As an East Coast girl living in the West I was excited by the prospect of driving a couple hours North to Flagstaff to see the leaves changing colors to be reminded of the Fall season.
It was our perception that after driving approximately two hours we would arrive in a beautiful forest for a one mile hike with our two Siberian huskies who would enjoy the cooler weather while us humans would awe at the golds, reds, oranges and yellows provided by nature once a year.
The reality was, of course, quite different as this was just another misadventure to add to the list.
Driving For Days On End
Certainly an exaggeration but it wasn’t a two hour drive either. We entertained ourselves by guessing songs on the radio when the reception would pick up a radio station, bubble gum blowing contests and pushing the dogs to the back of the car who wanted nothing else but to be centrally located so shifting gears was all-near impossible.
Furthermore we took a detour through Sedona through route 89A where gobs of tourists where piling out of their cars to see the sprinkling of reds and yellows. But I knew better. I knew that where we were going there would be less crowds and more color for us to enjoy.
Reading Is Good
Four hours later we jumped out of the car to Keyhole Sink Road where we would take the Keyhole Sink hike. It was odd that the trailhead said Kaibab National Forest – Oak Hill Snowplay Area, but we stayed true to the plan and proceded to walk 10 minutes until the trail ended. There was a ski slope, two restrooms and a rest area. I was starting to realize that maybe something was not right.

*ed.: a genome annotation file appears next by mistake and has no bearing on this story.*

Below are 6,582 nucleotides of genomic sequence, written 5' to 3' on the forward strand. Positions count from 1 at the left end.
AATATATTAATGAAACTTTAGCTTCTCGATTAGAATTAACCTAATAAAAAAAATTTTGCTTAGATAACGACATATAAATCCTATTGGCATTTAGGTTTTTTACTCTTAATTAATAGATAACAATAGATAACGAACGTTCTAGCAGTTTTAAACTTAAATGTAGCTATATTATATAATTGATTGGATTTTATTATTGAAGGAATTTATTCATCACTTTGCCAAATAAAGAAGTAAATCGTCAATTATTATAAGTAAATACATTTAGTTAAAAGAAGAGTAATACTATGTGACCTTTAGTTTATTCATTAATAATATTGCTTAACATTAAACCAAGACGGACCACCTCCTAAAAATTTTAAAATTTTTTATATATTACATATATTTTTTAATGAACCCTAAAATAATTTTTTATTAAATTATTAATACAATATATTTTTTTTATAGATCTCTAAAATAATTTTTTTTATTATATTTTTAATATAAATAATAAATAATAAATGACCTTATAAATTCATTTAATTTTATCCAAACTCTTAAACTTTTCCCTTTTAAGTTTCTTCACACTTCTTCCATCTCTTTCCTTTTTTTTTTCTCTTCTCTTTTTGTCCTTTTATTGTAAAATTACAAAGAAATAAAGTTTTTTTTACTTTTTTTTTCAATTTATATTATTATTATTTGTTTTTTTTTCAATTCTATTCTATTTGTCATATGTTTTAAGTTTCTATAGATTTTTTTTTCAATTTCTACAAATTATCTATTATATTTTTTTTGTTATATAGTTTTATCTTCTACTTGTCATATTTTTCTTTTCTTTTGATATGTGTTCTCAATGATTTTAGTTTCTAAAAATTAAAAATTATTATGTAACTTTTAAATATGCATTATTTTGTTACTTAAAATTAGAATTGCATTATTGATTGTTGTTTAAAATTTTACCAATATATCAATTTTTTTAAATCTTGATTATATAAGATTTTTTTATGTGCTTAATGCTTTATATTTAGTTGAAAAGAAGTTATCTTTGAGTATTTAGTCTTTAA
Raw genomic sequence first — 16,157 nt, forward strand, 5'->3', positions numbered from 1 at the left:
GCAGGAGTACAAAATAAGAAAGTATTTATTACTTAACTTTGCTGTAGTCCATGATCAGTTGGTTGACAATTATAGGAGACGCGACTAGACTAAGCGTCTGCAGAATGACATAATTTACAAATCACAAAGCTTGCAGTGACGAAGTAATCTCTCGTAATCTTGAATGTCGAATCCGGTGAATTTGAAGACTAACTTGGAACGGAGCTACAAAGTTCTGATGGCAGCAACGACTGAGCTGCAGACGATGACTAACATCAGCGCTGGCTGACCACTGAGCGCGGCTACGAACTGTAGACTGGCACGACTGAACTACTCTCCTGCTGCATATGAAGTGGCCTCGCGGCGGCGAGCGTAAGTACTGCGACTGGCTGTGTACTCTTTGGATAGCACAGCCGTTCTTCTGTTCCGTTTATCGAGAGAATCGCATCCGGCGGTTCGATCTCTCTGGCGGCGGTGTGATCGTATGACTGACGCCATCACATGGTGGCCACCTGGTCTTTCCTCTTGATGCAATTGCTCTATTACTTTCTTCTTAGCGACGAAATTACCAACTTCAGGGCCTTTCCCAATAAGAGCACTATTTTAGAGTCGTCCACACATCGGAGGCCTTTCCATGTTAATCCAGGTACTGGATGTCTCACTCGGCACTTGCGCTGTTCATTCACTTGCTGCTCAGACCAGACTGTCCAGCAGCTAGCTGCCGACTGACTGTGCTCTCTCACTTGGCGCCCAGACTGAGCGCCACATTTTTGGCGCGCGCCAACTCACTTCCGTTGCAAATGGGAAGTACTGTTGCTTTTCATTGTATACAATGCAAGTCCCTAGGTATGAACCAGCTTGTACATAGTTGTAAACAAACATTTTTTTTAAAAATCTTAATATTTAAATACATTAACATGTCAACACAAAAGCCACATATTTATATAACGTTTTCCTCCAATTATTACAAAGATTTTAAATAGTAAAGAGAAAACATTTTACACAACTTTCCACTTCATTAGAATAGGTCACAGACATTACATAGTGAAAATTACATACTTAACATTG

We returned to the car and noticed that across the street there was another sign: Keyhole Sink Trail.
It’s So Green
As we schlepped the dogs down the path to see a basin that attracts wildlife, we became aware of the lack of color variation in the trees around us. What the hell? Was every tree here an evergreen? Where were the reds, the oranges and the golds?
A Pitiful Surprise
We did not know that at the basin there were Indian markings left behind by the Sinagua people. What a surprise! Supposedly they depicted on the basalt cliffs a hunting scene that likely occurred there.
Unfortunately, we were five years too late to see the markings as someone had tagged “ACE” right over the markings. Immediately we were disgusted that someone could come in and ruin the markings for others to enjoy but the further we walked and contemplated we started to philosophize about how one day ACE’s work would be treated in the same way as those markings.
Perhaps philosophizing is what one does in an evergreen forest since there are no radiant colors to distract you.